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More v. Vernon County

United States District Court, W.D. Wisconsin

December 13, 2017


          OPINION & ORDER


         Pro se plaintiff Caroline Paula More contends that she was treated inhumanely by Vernon County sheriff deputies and the staff at Vernon Memorial Healthcare. She describes the case as one brought under 42 U.S.C. § 1983 for violations of her civil rights and for medical malpractice.

         I've allowed More to proceed in forma pauperis, Dtk. 3, so now I will screen her proposed complaint and dismiss any portion that is legally frivolous, malicious, fails to state a claim upon which relief may be granted or asks for money damages from a defendant who by law cannot be sued for money damages. 28 U.S.C. § 1915(e)(2). Because she is proceeding without an attorney, I will construe More's pro se complaint generously. See Haines v. Kerner, 404 U.S. 519, 521 (1972) (per curiam). I conclude that More's complaint fails to state a claim. I will give her an opportunity to amend her complaint to address the problems pointed out in this order.


         I draw the following facts from the allegations in More's complaint, Dkt. 1, and I accept them as true for the purposes of screening the complaint.

         In September 2014, More was in a cafe in Readstown, Wisconsin. More alleges that she “interfaced” with two deputy sheriffs. Id., at 1. She alleges “More immediately informed the ‘lead' deputy that she experienced a type of illness that resulted in what is medically known as ‘urgency' of one's colon. Then, the woman defecated.” Id. at 2. More does not allege that she told the deputy sheriffs that she needed to go to the bathroom or that they prevented her from using it. Nor can I tell from the complaint whether the deputies had taken More into custody or whether she was asking them for help.

         More was transferred to Vernon Memorial Healthcare in Viroqua, Wisconsin. She alleges that medical staff gave her Haldol, antipsychotic medicine, and drew her blood and diagnosed a urinary tract infection. More alleges that she still had excrement on her body, but medical staff did not clean her. They instead wrote in her medical records, “she stinks.” Id. Medical staff also failed to check her medical records, which would have shown that More had a clostridium difficile intestinal infection, which was the cause of her intestinal infection.

         More was eventually transferred to the Vernon County Jail. She alleges that she should have been placed in a segregation cell so that her infection would not be spread to other inmates. More also alleges that “agents of the Sheriff's department, ” which I take to mean jail staff, did not allow her to continue her medicine for her Vulvodynia, a condition that causes chronic pain in the genital area. Id. I take More to mean that she was on pain medicine before she arrived at the jail, but jail staff denied her pain medicine, and due to the abrupt discontinuation of her medicine, she suffered adverse effects. But More does not actually allege that she ever told anyone at the jail that she had such pain or needed medicine for it.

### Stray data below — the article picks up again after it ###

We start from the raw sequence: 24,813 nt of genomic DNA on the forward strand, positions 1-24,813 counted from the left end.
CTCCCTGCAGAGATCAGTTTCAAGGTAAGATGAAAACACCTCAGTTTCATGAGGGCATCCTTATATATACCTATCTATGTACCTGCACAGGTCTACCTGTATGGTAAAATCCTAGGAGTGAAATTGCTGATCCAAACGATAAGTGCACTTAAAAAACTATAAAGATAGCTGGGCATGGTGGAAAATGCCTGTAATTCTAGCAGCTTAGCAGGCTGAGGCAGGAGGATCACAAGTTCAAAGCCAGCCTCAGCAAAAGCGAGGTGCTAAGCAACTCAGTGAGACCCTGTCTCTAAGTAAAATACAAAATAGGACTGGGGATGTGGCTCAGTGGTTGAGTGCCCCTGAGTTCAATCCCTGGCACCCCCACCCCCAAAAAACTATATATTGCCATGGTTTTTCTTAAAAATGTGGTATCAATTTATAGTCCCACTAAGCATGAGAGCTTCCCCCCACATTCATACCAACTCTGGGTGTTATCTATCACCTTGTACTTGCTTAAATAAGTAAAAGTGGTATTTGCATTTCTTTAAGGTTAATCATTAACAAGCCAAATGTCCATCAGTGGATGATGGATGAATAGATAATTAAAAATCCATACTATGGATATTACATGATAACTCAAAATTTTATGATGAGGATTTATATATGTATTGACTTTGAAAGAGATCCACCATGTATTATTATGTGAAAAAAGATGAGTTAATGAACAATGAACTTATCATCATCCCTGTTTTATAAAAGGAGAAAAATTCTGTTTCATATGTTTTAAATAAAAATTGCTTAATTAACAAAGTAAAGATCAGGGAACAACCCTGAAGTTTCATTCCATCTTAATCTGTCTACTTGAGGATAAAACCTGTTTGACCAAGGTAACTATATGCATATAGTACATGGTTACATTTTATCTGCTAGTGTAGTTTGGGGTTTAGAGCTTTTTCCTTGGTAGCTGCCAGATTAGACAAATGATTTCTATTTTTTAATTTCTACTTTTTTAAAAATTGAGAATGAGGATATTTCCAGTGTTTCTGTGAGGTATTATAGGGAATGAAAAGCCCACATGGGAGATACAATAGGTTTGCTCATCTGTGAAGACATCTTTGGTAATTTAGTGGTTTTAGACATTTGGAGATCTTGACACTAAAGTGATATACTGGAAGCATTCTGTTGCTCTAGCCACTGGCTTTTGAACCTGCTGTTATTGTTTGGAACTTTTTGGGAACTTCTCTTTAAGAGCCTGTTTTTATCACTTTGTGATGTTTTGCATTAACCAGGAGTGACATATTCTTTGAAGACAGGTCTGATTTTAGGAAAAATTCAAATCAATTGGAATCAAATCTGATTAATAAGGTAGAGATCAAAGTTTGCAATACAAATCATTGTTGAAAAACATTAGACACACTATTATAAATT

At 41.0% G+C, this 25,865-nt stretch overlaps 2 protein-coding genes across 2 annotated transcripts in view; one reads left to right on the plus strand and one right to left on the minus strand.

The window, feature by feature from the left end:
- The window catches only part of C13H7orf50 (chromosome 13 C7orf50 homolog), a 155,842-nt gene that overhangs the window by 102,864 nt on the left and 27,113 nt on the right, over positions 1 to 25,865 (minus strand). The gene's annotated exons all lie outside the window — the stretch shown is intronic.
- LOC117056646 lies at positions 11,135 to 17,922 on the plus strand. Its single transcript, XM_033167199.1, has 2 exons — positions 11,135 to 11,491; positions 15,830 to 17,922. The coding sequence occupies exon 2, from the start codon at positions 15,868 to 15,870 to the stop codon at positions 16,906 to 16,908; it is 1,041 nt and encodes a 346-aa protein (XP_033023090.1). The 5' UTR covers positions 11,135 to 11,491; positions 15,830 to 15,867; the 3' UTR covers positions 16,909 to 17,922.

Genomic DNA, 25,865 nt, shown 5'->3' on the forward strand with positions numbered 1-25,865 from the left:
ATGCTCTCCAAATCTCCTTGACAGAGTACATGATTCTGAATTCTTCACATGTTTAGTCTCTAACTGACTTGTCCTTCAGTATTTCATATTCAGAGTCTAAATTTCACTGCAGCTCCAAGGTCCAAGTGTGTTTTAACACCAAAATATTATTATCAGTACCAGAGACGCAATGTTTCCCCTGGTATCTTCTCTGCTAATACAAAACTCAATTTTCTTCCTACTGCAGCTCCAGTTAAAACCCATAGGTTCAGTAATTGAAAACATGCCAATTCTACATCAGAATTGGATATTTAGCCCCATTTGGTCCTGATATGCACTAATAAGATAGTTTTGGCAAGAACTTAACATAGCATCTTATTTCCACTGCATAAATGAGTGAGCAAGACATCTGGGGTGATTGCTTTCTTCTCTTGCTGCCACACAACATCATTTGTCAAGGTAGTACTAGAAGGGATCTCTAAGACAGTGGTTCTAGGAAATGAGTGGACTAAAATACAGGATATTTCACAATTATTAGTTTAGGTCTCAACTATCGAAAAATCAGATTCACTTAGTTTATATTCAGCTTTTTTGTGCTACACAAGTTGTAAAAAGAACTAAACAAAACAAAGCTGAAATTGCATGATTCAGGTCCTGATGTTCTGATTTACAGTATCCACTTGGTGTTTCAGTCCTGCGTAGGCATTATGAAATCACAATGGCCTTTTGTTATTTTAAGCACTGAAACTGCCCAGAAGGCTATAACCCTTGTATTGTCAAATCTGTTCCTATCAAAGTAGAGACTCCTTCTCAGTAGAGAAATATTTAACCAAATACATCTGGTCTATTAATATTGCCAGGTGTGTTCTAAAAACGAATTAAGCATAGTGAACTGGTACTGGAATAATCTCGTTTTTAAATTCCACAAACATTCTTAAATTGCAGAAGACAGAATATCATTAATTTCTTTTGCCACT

More has named as defendants Vernon County, the Sheriff's Department of Vernon County, Vernon Memorial Healthcare, Inc., the State of Wisconsin Justice Department, and State of Wisconsin. More has not named any individual as a defendant.


         I will deny More leave to proceed for several reasons.

         More has named defendants who cannot be sued under § 1983. More may not proceed against State of Wisconsin or its Justice Department in a lawsuit of this type because a state and its agencies are not persons under § 1983. See Thomas v. Illinois, 697 F.3d 612, 613 (7th Cir. 2012) (citing Will v. Michigan Dep't. of State Police, 491 U.S. 58, 70-71 (1989)). As for Vernon County and its Sheriff's Department, More does not allege that she was wronged by actions taken pursuant to a county policy or custom, which is the only way a municipality or its agencies may be held liable under § 1983. Monell v. Dep't of Soc. Servs. of City of New York, 436 U.S. 658, 691 (1978). The claims against Vernon Memorial Healthcare, Inc., are based on the doctrine of respondeat superior, which means that More is trying to hold Vernon Memorial Healthcare responsible for the actions of its employees. But “[u]nder existing precedent, neither public nor private entities may be held vicariously liable under § 1983.” Collins v. Al-Shami, 851 F.3d 727, 734 (7th Cir. 2017).

         But even if More had named individual defendants, her allegations would not state a claim against any individuals. For any violation of her civil rights, she would have to explain what each individual did to violate her rights and cause her harm. More does not explain whether she asked the deputy sheriffs to allow her to use the bathroom or how they prevented her from using it. She does not explain how she herself suffered any harm by jail officials' failure to segregate her from other inmates when other inmates were the ones who were exposed to clostridium difficile.

         Her claims against staff at Vernon Memorial appear to be medical malpractice claims. To state such a claim she would have to identify a physician who provided care that failed to meet the required standard of care, and explain how that physician harmed her. See Paul v. Skemp, 2001 WI 42, ¶ 17, 242 Wis.2d 507, 520, 625 N.W.2d 860, 865. If she intends to bring a civil rights claim against staff at Vernon Memorial for deliberate indifference to her rights, she will also have to allege facts that the staff was providing services on ...

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